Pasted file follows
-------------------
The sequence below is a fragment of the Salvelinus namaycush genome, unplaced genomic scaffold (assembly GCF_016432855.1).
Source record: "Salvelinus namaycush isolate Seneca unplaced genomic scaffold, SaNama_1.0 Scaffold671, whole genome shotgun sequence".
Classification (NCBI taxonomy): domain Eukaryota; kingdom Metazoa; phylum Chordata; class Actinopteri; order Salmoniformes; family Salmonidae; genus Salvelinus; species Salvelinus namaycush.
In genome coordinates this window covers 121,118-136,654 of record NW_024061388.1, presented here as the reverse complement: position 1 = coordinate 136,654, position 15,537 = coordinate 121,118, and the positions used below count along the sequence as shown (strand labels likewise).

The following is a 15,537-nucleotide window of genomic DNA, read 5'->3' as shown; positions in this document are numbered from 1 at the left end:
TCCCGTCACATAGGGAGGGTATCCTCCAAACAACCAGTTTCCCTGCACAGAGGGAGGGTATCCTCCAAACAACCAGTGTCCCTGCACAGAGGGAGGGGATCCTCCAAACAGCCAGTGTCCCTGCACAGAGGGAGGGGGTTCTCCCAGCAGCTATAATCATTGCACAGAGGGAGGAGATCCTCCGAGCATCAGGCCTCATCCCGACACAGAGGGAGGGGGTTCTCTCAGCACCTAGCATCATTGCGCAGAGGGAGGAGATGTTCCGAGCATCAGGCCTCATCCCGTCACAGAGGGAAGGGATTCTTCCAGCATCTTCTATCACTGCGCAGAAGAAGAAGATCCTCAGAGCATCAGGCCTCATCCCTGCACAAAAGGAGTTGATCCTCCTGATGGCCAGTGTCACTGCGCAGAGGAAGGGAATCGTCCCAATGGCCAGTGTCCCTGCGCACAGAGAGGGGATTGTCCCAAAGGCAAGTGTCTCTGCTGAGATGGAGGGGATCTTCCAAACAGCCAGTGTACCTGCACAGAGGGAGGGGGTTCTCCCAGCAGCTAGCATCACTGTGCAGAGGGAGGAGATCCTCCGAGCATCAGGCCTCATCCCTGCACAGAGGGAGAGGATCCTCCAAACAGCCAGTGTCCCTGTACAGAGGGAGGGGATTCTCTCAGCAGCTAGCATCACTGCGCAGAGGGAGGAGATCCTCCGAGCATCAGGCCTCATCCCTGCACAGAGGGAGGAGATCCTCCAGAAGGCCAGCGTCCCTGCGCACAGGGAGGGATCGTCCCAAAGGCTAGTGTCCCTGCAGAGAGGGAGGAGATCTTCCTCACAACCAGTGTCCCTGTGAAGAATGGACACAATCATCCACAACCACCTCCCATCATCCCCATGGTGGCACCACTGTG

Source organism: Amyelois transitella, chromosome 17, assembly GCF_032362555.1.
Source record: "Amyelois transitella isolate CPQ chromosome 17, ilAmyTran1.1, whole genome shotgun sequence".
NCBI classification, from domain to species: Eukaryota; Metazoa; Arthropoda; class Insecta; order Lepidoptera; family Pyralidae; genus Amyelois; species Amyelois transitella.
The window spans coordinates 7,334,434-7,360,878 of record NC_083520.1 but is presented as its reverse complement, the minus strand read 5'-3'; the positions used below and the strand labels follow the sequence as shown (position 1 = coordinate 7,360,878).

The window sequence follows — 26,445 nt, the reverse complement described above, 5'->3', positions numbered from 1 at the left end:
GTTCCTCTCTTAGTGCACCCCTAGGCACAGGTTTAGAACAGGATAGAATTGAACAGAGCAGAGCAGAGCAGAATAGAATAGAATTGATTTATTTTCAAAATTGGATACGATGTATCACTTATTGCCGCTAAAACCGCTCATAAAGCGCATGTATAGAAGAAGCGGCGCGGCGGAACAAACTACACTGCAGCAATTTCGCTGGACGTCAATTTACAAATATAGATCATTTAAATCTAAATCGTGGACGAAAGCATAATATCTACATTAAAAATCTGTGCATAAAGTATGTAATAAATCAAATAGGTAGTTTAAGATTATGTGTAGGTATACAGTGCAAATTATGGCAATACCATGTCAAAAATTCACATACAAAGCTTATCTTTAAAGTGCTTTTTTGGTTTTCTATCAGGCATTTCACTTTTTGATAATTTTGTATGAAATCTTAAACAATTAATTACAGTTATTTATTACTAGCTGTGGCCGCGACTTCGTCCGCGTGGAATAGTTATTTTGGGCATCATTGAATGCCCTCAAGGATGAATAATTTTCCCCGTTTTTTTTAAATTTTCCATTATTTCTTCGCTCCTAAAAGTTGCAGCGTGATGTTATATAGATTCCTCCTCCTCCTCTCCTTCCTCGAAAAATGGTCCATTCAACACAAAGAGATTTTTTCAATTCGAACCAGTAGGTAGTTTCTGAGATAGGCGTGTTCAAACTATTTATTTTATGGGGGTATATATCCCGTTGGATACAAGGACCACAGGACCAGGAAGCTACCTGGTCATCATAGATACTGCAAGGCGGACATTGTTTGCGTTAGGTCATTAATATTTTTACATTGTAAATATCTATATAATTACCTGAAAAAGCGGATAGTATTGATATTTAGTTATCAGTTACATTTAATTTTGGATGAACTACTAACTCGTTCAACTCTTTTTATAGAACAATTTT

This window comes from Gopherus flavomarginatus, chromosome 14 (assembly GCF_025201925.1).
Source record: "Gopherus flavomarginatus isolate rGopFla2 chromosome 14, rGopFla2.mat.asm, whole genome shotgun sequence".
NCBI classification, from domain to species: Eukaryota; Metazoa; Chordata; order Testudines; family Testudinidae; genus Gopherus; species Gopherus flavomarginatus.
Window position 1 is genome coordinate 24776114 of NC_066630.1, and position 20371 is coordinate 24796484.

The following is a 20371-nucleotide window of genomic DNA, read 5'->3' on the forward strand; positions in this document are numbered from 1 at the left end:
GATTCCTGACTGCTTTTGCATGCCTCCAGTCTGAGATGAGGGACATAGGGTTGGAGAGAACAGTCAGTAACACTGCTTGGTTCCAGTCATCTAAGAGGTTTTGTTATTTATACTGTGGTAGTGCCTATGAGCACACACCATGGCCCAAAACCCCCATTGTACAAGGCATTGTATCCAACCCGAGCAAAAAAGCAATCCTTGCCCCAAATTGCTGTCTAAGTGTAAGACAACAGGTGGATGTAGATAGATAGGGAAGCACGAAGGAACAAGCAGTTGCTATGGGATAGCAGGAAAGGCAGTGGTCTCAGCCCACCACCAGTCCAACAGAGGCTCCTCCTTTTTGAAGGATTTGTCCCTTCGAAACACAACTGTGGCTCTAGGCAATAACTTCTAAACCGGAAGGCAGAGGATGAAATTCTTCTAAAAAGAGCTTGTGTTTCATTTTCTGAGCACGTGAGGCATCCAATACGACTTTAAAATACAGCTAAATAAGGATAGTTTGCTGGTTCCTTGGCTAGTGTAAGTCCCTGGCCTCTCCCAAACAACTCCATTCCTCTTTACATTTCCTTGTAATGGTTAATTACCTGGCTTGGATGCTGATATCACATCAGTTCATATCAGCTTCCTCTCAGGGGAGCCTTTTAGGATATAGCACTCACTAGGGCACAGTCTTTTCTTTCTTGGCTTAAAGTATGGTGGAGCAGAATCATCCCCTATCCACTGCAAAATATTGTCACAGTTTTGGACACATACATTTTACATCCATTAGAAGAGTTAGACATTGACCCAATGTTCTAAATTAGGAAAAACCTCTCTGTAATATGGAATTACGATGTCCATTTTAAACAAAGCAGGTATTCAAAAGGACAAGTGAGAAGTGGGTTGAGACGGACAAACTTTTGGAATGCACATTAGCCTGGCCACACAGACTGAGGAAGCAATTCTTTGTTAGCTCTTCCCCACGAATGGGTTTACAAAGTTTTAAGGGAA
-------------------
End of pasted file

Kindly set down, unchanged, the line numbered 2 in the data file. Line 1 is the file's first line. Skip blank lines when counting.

Source record: "Salvelinus namaycush isolate Seneca unplaced genomic scaffold, SaNama_1.0 Scaffold671, whole genome shotgun sequence".